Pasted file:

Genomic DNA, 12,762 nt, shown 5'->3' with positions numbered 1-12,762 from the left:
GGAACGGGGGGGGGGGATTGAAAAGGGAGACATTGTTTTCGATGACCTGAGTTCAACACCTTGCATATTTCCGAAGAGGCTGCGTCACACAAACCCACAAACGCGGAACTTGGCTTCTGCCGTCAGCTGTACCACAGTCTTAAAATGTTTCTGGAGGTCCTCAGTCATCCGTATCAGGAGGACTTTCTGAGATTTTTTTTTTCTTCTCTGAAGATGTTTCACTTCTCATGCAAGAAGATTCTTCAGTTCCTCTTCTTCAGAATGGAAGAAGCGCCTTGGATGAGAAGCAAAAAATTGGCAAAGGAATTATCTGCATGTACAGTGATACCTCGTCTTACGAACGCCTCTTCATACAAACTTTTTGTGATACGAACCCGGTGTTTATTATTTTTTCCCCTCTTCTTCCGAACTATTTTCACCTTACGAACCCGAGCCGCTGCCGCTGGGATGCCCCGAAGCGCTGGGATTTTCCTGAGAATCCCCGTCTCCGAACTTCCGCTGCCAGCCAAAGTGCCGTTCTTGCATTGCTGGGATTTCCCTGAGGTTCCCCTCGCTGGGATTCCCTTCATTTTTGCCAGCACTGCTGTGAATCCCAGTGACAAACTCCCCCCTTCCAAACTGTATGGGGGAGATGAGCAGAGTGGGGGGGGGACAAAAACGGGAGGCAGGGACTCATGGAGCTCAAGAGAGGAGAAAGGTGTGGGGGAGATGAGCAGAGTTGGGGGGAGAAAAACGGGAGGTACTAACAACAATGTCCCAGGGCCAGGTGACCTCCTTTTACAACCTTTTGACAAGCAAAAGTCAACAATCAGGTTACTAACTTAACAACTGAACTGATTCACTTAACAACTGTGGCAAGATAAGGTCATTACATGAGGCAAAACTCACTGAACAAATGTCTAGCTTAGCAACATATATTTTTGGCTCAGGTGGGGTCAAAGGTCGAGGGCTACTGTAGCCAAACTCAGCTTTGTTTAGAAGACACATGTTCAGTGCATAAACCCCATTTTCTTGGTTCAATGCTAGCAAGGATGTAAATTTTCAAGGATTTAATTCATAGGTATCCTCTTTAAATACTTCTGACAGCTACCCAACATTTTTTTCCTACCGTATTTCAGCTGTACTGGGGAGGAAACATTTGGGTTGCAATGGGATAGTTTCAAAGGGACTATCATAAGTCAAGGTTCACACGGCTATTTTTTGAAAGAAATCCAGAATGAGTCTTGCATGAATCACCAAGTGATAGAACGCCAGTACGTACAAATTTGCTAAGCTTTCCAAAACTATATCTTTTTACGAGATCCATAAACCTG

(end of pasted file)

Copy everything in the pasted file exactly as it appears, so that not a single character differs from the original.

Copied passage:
Genomic DNA, 12,762 nt, shown 5'->3' with positions numbered 1-12,762 from the left:
GGAACGGGGGGGGGGGATTGAAAAGGGAGACATTGTTTTCGATGACCTGAGTTCAACACCTTGCATATTTCCGAAGAGGCTGCGTCACACAAACCCACAAACGCGGAACTTGGCTTCTGCCGTCAGCTGTACCACAGTCTTAAAATGTTTCTGGAGGTCCTCAGTCATCCGTATCAGGAGGACTTTCTGAGATTTTTTTTTTCTTCTCTGAAGATGTTTCACTTCTCATGCAAGAAGATTCTTCAGTTCCTCTTCTTCAGAATGGAAGAAGCGCCTTGGATGAGAAGCAAAAAATTGGCAAAGGAATTATCTGCATGTACAGTGATACCTCGTCTTACGAACGCCTCTTCATACAAACTTTTTGTGATACGAACCCGGTGTTTATTATTTTTTCCCCTCTTCTTCCGAACTATTTTCACCTTACGAACCCGAGCCGCTGCCGCTGGGATGCCCCGAAGCGCTGGGATTTTCCTGAGAATCCCCGTCTCCGAACTTCCGCTGCCAGCCAAAGTGCCGTTCTTGCATTGCTGGGATTTCCCTGAGGTTCCCCTCGCTGGGATTCCCTTCATTTTTGCCAGCACTGCTGTGAATCCCAGTGACAAACTCCCCCCTTCCAAACTGTATGGGGGAGATGAGCAGAGTGGGGGGGGGACAAAAACGGGAGGCAGGGACTCATGGAGCTCAAGAGAGGAGAAAGGTGTGGGGGAGATGAGCAGAGTTGGGGGGAGAAAAACGGGAGGTACTAACAACAATGTCCCAGGGCCAGGTGACCTCCTTTTACAACCTTTTGACAAGCAAAAGTCAACAATCAGGTTACTAACTTAACAACTGAACTGATTCACTTAACAACTGTGGCAAGATAAGGTCATTACATGAGGCAAAACTCACTGAACAAATGTCTAGCTTAGCAACATATATTTTTGGCTCAGGTGGGGTCAAAGGTCGAGGGCTACTGTAGCCAAACTCAGCTTTGTTTAGAAGACACATGTTCAGTGCATAAACCCCATTTTCTTGGTTCAATGCTAGCAAGGATGTAAATTTTCAAGGATTTAATTCATAGGTATCCTCTTTAAATACTTCTGACAGCTACCCAACATTTTTTTCCTACCGTATTTCAGCTGTACTGGGGAGGAAACATTTGGGTTGCAATGGGATAGTTTCAAAGGGACTATCATAAGTCAAGGTTCACACGGCTATTTTTTGAAAGAAATCCAGAATGAGTCTTGCATGAATCACCAAGTGATAGAACGCCAGTACGTACAAATTTGCTAAGCTTTCCAAAACTATATCTTTTTACGAGATCCATAAACCTG